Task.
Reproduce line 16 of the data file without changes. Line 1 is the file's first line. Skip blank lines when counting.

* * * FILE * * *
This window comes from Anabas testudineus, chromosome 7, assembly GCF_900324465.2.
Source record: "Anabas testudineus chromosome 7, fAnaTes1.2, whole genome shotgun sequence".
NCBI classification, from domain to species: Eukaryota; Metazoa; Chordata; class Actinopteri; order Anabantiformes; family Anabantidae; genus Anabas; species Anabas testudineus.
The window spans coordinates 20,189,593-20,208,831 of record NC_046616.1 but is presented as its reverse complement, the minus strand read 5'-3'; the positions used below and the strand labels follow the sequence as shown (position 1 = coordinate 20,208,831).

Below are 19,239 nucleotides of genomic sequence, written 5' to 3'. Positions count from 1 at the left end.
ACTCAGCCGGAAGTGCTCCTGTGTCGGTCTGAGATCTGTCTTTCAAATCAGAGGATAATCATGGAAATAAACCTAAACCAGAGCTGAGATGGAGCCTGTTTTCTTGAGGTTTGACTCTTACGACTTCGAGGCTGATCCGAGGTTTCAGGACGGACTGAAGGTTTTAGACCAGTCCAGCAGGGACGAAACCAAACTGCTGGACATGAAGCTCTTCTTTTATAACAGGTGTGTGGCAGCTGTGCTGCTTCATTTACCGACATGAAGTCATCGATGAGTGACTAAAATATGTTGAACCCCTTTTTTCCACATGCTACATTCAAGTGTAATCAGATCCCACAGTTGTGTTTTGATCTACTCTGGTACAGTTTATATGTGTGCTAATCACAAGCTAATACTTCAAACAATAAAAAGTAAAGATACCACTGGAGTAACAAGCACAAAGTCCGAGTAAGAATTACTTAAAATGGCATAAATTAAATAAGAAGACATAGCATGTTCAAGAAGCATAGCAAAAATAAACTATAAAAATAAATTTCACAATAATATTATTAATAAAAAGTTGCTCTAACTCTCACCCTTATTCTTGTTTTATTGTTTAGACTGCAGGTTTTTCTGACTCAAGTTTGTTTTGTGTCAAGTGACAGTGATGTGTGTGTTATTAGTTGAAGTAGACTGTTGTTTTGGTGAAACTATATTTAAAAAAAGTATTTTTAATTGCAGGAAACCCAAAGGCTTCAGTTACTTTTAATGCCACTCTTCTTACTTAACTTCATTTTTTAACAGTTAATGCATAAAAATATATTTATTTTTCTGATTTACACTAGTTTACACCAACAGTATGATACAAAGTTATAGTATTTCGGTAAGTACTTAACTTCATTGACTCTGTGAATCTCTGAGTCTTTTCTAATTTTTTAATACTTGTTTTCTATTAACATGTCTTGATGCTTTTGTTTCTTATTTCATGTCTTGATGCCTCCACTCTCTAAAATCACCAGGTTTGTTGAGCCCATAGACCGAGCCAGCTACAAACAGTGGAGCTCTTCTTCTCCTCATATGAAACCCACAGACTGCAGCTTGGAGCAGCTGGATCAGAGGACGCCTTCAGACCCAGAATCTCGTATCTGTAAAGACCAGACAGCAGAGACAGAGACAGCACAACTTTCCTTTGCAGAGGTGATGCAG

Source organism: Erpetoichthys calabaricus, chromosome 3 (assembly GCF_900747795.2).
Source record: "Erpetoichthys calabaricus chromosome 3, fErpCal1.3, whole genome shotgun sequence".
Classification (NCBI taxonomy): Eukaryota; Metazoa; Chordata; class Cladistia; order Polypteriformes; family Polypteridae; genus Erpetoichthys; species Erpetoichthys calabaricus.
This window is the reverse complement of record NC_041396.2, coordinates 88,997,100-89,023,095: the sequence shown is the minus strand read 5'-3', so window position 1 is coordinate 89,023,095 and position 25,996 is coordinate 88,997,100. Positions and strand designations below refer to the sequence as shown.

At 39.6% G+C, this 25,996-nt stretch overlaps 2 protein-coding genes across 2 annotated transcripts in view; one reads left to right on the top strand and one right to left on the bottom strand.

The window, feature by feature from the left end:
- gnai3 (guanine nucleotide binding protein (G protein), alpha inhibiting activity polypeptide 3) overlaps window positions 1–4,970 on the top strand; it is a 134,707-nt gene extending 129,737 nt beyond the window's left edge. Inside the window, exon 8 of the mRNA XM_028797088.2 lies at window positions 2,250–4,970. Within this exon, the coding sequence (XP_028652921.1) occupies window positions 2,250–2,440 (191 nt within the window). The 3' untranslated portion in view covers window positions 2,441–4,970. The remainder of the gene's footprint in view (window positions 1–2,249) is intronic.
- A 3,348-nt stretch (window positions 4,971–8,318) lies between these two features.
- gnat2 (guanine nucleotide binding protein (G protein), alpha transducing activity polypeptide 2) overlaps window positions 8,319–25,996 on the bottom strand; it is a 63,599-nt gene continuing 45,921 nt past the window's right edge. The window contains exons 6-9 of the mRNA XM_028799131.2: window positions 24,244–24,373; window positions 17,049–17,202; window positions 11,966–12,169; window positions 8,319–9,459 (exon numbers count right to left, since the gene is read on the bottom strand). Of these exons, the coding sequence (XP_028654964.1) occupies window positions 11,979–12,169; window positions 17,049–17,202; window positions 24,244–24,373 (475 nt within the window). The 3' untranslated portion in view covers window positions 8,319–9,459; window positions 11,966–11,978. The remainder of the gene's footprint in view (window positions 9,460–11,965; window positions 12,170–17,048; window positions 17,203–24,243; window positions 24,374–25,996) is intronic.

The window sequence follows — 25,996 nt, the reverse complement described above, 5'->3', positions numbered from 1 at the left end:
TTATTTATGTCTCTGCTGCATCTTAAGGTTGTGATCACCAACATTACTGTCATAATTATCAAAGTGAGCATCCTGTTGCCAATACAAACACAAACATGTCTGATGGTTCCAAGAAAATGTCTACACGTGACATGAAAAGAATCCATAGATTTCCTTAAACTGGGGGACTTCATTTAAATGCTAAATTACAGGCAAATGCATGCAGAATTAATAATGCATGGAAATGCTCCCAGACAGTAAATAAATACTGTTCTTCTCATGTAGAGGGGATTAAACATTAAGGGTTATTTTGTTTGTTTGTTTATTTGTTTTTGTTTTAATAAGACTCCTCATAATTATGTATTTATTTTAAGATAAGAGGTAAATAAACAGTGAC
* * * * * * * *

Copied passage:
The window sequence follows — 25,996 nt, the reverse complement described above, 5'->3', positions numbered from 1 at the left end: